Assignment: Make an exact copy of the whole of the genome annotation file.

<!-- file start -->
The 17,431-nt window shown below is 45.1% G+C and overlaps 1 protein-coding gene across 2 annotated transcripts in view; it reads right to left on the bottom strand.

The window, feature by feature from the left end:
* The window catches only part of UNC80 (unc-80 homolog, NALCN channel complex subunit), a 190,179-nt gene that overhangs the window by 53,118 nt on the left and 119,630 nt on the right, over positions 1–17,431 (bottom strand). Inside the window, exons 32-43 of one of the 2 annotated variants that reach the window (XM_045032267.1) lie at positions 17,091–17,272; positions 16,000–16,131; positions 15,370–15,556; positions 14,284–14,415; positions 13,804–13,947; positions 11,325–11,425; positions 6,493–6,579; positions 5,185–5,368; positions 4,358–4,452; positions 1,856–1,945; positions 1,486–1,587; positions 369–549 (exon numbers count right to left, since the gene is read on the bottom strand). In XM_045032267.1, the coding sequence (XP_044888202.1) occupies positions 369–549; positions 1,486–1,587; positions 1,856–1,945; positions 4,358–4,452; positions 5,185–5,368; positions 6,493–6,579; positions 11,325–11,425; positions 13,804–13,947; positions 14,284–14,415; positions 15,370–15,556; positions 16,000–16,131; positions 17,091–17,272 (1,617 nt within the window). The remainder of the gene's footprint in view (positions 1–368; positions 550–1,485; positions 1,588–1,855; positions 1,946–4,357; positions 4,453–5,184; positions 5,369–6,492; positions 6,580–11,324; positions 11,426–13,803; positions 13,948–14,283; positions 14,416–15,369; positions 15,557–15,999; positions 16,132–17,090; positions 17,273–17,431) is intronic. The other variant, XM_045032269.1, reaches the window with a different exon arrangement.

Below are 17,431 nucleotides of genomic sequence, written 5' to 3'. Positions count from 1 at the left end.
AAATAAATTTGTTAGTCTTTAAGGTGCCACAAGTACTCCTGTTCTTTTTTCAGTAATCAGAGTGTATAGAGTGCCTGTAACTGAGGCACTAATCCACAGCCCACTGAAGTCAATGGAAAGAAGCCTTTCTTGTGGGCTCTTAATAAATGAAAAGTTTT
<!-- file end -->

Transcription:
The 17,431-nt window shown below is 45.1% G+C and overlaps 1 protein-coding gene across 2 annotated transcripts in view; it reads right to left on the bottom strand.

The window, feature by feature from the left end:
* The window catches only part of UNC80 (unc-80 homolog, NALCN channel complex subunit), a 190,179-nt gene that overhangs the window by 53,118 nt on the left and 119,630 nt on the right, over positions 1–17,431 (bottom strand). Inside the window, exons 32-43 of one of the 2 annotated variants that reach the window (XM_045032267.1) lie at positions 17,091–17,272; positions 16,000–16,131; positions 15,370–15,556; positions 14,284–14,415; positions 13,804–13,947; positions 11,325–11,425; positions 6,493–6,579; positions 5,185–5,368; positions 4,358–4,452; positions 1,856–1,945; positions 1,486–1,587; positions 369–549 (exon numbers count right to left, since the gene is read on the bottom strand). In XM_045032267.1, the coding sequence (XP_044888202.1) occupies positions 369–549; positions 1,486–1,587; positions 1,856–1,945; positions 4,358–4,452; positions 5,185–5,368; positions 6,493–6,579; positions 11,325–11,425; positions 13,804–13,947; positions 14,284–14,415; positions 15,370–15,556; positions 16,000–16,131; positions 17,091–17,272 (1,617 nt within the window). The remainder of the gene's footprint in view (positions 1–368; positions 550–1,485; positions 1,588–1,855; positions 1,946–4,357; positions 4,453–5,184; positions 5,369–6,492; positions 6,580–11,324; positions 11,426–13,803; positions 13,948–14,283; positions 14,416–15,369; positions 15,557–15,999; positions 16,132–17,090; positions 17,273–17,431) is intronic. The other variant, XM_045032269.1, reaches the window with a different exon arrangement.

Below are 17,431 nucleotides of genomic sequence, written 5' to 3'. Positions count from 1 at the left end.
AAATAAATTTGTTAGTCTTTAAGGTGCCACAAGTACTCCTGTTCTTTTTTCAGTAATCAGAGTGTATAGAGTGCCTGTAACTGAGGCACTAATCCACAGCCCACTGAAGTCAATGGAAAGAAGCCTTTCTTGTGGGCTCTTAATAAATGAAAAGTTTT